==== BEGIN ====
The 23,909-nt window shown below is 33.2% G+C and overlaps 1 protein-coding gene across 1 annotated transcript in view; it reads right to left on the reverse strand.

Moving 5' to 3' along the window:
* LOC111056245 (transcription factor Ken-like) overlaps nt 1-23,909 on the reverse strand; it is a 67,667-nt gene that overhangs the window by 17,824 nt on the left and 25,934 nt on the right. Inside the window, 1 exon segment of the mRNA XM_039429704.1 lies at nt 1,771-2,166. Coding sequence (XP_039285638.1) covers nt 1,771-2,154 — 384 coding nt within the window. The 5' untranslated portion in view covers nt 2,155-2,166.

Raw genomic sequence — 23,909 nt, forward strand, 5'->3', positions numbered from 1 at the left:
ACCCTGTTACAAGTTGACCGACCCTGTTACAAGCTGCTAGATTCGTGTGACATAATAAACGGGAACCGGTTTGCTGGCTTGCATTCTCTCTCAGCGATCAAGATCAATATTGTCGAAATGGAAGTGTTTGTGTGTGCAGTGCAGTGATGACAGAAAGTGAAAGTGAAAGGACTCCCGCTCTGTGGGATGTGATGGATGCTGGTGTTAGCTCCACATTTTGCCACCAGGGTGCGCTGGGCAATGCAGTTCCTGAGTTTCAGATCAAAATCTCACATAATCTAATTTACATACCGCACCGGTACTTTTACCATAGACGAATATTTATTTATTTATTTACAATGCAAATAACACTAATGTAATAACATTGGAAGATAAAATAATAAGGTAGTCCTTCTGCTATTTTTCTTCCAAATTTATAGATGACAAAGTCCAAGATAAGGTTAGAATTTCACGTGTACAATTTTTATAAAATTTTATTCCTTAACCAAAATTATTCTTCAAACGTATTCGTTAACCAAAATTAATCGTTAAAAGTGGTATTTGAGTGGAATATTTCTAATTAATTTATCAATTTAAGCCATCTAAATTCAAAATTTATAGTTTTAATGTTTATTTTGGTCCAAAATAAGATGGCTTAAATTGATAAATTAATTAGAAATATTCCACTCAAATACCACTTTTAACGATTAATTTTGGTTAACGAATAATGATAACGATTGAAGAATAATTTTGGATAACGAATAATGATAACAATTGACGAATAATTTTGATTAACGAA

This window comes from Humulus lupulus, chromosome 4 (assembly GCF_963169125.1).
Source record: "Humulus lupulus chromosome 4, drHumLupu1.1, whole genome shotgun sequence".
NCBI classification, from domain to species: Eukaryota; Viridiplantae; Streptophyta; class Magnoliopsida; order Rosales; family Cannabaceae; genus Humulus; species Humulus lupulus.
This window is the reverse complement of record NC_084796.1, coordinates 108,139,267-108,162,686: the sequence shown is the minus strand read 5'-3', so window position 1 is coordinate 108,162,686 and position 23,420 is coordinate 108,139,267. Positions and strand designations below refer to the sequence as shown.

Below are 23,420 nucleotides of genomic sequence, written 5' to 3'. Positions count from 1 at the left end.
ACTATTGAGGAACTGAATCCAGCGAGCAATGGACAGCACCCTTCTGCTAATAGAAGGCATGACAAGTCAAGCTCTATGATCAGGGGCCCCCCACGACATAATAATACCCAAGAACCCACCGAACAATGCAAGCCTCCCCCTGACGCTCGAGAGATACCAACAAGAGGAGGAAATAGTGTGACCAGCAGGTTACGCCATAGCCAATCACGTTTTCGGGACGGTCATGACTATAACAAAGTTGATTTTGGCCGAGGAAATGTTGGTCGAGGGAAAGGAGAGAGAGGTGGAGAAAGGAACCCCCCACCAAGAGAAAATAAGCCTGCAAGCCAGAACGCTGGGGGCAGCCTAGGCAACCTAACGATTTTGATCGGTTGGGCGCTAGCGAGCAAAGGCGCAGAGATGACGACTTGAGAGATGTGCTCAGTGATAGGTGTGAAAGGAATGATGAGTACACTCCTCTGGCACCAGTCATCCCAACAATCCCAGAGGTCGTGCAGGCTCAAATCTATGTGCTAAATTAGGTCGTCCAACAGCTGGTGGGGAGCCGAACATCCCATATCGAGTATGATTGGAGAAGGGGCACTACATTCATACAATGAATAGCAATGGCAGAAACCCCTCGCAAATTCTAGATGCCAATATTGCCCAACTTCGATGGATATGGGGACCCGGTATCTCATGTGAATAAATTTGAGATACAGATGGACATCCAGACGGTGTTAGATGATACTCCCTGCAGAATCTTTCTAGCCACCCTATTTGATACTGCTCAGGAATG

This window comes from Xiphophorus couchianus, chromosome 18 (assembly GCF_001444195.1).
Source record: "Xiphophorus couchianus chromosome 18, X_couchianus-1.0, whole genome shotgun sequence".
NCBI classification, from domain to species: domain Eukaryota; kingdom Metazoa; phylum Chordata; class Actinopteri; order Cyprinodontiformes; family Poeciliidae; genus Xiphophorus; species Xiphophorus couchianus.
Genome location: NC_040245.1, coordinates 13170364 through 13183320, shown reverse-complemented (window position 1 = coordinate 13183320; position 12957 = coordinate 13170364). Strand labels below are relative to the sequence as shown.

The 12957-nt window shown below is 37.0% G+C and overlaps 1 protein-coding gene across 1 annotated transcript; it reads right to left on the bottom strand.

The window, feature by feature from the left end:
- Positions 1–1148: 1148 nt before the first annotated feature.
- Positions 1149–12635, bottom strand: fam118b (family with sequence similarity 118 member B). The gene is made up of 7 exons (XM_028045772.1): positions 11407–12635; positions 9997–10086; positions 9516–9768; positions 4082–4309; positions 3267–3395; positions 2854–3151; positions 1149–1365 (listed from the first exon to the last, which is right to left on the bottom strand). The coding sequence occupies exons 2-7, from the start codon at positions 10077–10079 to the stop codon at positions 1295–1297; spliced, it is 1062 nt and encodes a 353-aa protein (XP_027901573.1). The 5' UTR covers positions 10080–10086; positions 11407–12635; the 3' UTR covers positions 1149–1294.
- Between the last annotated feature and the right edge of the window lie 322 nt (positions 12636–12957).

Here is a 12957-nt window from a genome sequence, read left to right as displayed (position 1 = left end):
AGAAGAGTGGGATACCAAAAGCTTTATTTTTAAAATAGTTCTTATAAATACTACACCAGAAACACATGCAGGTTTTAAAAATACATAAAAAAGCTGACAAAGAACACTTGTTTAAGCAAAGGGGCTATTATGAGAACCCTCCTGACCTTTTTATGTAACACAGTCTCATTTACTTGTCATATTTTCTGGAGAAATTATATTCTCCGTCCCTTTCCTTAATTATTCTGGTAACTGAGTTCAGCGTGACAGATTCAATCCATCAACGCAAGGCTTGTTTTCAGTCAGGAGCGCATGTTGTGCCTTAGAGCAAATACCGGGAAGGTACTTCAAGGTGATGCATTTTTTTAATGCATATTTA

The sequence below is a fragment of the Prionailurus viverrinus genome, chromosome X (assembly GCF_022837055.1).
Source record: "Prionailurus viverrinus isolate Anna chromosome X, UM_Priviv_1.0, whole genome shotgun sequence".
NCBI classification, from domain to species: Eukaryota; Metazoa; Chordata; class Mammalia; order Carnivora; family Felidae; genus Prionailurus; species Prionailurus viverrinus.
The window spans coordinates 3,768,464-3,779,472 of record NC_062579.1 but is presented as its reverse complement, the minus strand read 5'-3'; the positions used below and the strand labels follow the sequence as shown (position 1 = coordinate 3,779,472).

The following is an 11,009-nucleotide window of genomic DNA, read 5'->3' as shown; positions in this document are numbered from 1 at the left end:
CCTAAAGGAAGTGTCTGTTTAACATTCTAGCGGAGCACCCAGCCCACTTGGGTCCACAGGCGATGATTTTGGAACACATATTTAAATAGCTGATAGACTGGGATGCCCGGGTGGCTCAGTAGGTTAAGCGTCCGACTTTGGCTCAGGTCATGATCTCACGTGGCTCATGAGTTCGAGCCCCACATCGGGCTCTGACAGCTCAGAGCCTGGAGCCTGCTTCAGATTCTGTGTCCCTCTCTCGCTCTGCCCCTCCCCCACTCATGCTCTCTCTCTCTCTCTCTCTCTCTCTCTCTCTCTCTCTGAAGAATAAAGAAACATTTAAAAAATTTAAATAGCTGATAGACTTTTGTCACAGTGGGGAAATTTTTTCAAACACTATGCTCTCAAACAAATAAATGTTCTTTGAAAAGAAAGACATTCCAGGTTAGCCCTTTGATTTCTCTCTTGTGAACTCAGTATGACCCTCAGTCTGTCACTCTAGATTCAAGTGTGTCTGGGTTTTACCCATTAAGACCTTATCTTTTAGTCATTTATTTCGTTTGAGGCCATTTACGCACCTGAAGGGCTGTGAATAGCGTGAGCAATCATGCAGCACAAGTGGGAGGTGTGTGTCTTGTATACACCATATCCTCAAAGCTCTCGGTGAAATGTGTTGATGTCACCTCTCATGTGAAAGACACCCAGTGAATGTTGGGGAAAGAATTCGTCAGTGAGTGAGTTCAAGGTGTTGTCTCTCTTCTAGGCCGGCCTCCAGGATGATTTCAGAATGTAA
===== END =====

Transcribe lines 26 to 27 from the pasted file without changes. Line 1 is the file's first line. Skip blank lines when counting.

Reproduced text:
The window spans coordinates 3,768,464-3,779,472 of record NC_062579.1 but is presented as its reverse complement, the minus strand read 5'-3'; the positions used below and the strand labels follow the sequence as shown (position 1 = coordinate 3,779,472).

The following is an 11,009-nucleotide window of genomic DNA, read 5'->3' as shown; positions in this document are numbered from 1 at the left end: